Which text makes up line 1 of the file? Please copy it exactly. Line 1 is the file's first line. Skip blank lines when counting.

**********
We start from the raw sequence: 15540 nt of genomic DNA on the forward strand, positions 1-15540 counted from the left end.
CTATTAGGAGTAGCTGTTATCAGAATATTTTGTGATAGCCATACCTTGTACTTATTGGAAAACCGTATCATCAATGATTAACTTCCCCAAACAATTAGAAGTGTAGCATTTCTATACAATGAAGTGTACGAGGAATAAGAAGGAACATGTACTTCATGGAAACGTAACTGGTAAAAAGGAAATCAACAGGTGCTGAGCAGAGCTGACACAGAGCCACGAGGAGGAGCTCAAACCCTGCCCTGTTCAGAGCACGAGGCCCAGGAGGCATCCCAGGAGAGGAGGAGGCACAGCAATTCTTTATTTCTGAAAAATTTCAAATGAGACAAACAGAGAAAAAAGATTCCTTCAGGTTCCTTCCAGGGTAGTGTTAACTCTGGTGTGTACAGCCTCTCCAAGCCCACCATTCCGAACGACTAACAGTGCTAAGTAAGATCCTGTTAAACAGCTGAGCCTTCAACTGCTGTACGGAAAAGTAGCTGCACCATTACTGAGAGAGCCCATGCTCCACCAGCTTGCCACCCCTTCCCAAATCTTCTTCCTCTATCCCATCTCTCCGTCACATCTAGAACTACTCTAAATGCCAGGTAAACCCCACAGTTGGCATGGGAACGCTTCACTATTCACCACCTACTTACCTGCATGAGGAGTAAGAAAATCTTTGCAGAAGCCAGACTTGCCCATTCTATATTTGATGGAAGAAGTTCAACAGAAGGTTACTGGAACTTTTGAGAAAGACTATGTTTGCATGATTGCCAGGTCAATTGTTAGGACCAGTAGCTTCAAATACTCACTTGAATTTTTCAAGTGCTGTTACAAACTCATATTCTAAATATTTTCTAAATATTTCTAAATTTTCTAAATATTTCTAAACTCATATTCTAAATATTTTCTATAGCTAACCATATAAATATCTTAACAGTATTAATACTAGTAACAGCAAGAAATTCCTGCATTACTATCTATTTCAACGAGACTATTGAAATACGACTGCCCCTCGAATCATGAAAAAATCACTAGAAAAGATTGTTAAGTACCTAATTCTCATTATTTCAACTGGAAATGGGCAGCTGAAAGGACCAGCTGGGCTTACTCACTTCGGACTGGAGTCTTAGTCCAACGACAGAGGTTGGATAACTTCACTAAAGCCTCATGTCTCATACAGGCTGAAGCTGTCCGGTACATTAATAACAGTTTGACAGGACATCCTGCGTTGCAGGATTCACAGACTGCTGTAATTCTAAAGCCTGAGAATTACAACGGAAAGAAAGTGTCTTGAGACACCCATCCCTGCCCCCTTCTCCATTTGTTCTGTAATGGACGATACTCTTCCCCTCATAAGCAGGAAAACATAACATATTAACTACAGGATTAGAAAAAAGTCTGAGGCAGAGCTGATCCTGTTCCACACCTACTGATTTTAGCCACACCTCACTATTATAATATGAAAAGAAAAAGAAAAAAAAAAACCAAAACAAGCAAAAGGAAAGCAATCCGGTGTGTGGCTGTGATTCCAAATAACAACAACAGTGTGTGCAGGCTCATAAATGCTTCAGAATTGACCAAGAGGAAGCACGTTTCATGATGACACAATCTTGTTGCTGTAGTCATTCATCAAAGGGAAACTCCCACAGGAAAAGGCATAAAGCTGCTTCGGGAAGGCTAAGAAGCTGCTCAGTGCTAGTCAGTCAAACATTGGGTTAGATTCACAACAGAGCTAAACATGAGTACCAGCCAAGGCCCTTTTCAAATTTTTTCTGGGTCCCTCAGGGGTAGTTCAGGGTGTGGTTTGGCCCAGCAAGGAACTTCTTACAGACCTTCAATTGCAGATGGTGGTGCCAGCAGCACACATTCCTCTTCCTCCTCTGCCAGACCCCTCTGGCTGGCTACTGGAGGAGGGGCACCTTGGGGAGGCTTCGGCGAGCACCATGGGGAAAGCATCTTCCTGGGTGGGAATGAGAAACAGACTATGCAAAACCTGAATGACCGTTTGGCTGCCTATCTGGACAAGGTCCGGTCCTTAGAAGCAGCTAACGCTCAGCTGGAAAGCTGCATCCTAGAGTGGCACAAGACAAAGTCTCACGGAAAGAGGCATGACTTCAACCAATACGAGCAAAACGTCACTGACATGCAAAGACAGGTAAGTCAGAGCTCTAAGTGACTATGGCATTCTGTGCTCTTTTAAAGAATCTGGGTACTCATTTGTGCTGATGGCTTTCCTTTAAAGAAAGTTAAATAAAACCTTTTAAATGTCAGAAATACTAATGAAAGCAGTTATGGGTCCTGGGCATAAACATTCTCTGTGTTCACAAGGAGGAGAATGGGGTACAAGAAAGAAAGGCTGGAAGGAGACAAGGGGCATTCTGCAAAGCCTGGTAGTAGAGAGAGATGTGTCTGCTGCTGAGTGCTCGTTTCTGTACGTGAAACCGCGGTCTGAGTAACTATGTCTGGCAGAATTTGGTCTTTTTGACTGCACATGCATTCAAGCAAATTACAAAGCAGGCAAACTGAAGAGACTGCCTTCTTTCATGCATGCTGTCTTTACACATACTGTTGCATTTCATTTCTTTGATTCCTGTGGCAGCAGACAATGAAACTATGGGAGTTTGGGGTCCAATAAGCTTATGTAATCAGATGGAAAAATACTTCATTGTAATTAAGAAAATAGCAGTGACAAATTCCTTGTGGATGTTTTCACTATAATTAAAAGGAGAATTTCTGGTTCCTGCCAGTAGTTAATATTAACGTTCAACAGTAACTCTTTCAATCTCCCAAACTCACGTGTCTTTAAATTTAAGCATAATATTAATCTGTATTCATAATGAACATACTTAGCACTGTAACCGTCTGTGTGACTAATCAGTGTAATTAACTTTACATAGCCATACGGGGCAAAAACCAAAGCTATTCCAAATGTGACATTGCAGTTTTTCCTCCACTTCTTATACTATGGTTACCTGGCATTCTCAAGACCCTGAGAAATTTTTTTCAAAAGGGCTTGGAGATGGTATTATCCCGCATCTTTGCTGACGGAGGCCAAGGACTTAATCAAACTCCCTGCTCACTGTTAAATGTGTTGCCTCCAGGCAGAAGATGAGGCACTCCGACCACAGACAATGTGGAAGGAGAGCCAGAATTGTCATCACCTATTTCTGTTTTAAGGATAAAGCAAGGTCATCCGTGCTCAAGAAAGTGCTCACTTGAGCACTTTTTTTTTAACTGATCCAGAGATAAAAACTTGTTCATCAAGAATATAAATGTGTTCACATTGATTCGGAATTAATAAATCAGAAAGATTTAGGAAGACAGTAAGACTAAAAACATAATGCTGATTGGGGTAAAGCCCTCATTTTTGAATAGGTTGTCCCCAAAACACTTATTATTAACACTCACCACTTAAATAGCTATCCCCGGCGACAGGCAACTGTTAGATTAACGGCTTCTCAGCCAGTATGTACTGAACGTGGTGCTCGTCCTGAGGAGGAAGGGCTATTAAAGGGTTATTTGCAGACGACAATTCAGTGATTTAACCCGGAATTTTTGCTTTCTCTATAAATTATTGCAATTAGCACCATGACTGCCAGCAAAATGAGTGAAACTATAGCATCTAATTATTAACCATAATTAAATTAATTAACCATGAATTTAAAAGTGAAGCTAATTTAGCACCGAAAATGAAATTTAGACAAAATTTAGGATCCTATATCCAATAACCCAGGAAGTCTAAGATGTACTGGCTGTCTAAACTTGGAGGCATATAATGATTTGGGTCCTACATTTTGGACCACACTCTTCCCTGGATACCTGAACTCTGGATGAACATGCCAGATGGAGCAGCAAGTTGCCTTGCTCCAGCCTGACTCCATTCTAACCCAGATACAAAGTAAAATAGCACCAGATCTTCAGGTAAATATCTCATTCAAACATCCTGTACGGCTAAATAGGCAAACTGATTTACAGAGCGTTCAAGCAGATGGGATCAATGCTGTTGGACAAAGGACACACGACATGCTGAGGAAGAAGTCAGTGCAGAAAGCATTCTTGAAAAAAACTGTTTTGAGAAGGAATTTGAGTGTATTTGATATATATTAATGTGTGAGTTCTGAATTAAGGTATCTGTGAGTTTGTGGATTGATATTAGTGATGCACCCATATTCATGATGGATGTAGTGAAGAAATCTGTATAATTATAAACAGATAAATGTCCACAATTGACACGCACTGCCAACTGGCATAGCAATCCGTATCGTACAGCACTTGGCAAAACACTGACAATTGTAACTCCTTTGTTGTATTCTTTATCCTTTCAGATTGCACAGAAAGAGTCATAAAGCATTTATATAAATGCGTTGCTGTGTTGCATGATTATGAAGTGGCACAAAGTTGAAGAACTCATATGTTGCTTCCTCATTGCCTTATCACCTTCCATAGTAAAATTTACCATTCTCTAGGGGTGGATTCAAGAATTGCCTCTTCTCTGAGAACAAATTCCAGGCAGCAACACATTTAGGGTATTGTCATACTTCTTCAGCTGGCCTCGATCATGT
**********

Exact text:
We start from the raw sequence: 15540 nt of genomic DNA on the forward strand, positions 1-15540 counted from the left end.